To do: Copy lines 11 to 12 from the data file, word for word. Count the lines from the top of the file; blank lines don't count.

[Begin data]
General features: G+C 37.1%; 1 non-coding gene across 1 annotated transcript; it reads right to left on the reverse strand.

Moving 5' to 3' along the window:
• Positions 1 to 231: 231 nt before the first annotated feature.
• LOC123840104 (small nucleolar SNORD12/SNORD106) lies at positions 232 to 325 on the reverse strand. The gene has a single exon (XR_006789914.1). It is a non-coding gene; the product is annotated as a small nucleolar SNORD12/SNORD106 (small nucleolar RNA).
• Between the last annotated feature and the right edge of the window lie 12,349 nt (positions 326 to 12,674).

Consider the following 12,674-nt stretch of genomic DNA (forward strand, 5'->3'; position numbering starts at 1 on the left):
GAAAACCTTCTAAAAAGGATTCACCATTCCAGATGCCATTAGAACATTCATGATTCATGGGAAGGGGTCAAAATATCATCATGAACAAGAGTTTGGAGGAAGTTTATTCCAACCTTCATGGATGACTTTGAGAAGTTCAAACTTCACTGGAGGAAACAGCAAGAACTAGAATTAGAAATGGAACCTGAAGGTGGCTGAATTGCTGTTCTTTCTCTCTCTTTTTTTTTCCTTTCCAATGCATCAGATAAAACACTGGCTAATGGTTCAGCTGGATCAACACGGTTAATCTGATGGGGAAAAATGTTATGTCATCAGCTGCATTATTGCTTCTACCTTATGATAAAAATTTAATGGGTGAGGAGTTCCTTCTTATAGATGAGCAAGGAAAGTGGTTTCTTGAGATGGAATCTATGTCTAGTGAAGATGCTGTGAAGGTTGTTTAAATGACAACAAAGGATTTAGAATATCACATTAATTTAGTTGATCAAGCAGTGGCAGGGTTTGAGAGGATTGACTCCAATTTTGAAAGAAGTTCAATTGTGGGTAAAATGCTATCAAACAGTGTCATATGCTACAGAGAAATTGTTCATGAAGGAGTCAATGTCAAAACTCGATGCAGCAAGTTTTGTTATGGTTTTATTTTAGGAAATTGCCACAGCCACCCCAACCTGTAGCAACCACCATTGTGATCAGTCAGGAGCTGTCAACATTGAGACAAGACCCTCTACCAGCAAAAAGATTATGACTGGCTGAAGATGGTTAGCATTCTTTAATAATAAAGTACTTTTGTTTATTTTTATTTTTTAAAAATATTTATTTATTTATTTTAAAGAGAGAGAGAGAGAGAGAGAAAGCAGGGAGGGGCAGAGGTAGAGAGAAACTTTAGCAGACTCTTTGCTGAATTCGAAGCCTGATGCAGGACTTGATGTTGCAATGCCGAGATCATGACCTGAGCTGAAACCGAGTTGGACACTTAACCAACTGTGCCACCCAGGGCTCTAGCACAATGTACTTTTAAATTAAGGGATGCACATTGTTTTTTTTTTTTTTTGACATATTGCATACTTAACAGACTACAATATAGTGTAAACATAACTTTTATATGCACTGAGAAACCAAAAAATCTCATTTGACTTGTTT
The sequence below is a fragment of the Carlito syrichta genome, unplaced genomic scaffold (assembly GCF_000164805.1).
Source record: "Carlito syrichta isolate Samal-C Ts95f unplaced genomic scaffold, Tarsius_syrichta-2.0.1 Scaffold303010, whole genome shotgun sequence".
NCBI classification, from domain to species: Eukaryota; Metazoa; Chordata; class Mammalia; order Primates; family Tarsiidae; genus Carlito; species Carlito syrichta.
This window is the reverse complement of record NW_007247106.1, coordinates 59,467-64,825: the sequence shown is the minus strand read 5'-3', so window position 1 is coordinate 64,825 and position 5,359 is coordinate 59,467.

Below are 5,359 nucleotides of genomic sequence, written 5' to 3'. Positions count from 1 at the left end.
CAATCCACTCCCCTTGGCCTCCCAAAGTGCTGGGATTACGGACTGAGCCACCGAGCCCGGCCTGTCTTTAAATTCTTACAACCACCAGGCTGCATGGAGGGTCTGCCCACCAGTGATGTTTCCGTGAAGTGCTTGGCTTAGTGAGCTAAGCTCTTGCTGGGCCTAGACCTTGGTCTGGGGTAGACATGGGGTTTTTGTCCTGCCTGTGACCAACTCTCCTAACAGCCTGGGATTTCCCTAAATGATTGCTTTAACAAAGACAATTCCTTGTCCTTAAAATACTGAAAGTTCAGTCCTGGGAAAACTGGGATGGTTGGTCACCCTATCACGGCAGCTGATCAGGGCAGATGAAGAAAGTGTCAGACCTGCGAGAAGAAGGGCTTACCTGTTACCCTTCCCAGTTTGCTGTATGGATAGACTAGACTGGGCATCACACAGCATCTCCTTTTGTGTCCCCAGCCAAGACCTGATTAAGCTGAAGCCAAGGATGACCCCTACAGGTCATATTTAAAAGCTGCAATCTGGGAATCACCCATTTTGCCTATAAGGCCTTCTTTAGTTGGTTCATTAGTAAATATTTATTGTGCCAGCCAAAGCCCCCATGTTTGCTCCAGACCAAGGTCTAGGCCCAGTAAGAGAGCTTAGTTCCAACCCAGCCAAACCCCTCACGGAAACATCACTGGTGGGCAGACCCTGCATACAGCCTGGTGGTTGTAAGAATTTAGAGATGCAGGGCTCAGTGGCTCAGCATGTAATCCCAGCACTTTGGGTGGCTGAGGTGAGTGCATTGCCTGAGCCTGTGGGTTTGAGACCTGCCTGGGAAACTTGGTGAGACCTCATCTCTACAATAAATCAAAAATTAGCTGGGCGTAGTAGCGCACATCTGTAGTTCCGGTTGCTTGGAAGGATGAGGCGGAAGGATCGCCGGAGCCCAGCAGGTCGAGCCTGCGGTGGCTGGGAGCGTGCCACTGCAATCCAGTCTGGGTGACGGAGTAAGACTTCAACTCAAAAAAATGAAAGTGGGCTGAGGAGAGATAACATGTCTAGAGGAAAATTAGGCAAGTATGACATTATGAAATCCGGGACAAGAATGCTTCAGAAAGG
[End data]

This window is the reverse complement of record NW_007247106.1, coordinates 59,467-64,825: the sequence shown is the minus strand read 5'-3', so window position 1 is coordinate 64,825 and position 5,359 is coordinate 59,467.

Below are 5,359 nucleotides of genomic sequence, written 5' to 3'. Positions count from 1 at the left end.